Date of Award


Degree Name

EdD Doctor of Education

Dissertation Committee

Mary Jo Abascal-Hildebrand, EdD, Director; Gail Perez, PhD, Committee Member; Alberto Ochoa, PhD, Committee Member


California, discrimination, exclusion, K-12, Latinos, Leadership studies, minority & ethnic groups, multiple-case study, school administration, qualitative


Many scholars, practitioners, and policy makers know very little about individual Latino administrators' cultural and professional experiences, responses to discrimination, and patterns or institutional conditions which relate to K-12 ethnic minority administrators' success. Moreover, many are also unaware that as ethnic diversity increases, the relative proportion of minority administrators, many of whom could be role models, shrinks. Once we can recognize this as seeds for inequity in society, we might be able to consider the ways in which our educational institution reinforces or counters societal inequities. By specifically exploring Latino administrators' experiences, because of the large Latino California presence, we may gain insight into the larger societal or organizational context. That data may, in turn, help scholars, practitioners and policy makers become more equitable and democratic. This study is important because, in a heightened way, educators and other public officials are charged with drawing forth and making real what we represent: the democratic ideal. Through a qualitative multiple-case study approach, I carried out a series of in-depth interviews for exploring Latino administrators' experiences and understandings related to white privilege, inequities and the challenges to democracy in K-12 education. The data suggests that the participants work in educational settings which are often characterized by blunt and persistent exclusion. Nonetheless, in spite of many obstacles, participants appear to have achieved both cultural integrity and professional advancement without remaining limited by the isolation created by white privilege. In many cases, subjects are educational or professional pioneers, carving their own paths and building their own support networks for other Latinos' benefit.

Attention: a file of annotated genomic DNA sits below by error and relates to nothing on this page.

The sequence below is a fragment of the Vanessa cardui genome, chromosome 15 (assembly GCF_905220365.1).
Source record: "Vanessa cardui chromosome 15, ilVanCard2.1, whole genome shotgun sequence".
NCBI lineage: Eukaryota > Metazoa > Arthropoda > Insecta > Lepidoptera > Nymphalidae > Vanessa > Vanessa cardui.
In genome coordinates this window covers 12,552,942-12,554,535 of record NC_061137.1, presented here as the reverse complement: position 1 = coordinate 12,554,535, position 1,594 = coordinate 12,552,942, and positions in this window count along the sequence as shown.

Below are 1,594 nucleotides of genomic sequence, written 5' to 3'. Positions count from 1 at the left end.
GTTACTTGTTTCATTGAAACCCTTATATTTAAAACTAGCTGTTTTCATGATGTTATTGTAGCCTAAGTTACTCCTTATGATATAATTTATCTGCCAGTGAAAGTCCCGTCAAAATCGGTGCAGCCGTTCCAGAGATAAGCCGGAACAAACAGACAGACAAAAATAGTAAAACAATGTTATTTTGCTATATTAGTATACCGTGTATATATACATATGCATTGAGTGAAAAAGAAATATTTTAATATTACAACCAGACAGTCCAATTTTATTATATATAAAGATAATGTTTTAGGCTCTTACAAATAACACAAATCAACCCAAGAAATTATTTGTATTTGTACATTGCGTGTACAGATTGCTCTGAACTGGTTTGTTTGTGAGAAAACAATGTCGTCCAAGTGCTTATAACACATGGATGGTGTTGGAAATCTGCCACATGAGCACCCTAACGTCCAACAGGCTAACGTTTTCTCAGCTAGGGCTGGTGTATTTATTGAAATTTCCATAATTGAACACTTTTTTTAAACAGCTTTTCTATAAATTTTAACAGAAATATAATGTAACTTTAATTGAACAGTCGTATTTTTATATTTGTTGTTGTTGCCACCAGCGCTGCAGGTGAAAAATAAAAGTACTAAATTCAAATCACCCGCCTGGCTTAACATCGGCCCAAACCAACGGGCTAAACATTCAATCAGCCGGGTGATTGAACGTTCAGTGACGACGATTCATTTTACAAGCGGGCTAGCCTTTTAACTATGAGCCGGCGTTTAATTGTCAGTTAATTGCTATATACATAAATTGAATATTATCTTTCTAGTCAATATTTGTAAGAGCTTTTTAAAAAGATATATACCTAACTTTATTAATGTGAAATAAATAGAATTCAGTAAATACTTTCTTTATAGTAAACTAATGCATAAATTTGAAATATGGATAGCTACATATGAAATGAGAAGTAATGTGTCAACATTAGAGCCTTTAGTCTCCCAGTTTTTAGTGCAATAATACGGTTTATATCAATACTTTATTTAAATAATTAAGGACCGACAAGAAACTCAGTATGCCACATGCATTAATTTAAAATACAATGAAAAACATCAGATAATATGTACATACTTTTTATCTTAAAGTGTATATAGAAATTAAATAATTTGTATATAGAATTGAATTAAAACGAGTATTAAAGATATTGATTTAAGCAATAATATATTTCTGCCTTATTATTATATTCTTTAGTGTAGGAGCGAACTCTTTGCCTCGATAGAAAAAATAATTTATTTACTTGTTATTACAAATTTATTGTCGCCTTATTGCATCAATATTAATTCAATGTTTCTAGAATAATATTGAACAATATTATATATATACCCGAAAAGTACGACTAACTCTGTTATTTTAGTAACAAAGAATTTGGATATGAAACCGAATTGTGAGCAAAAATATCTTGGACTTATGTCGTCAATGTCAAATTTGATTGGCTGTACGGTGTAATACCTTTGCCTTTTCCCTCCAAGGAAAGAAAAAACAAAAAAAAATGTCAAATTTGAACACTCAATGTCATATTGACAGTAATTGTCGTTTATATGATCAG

Document Type

Dissertation: Open Access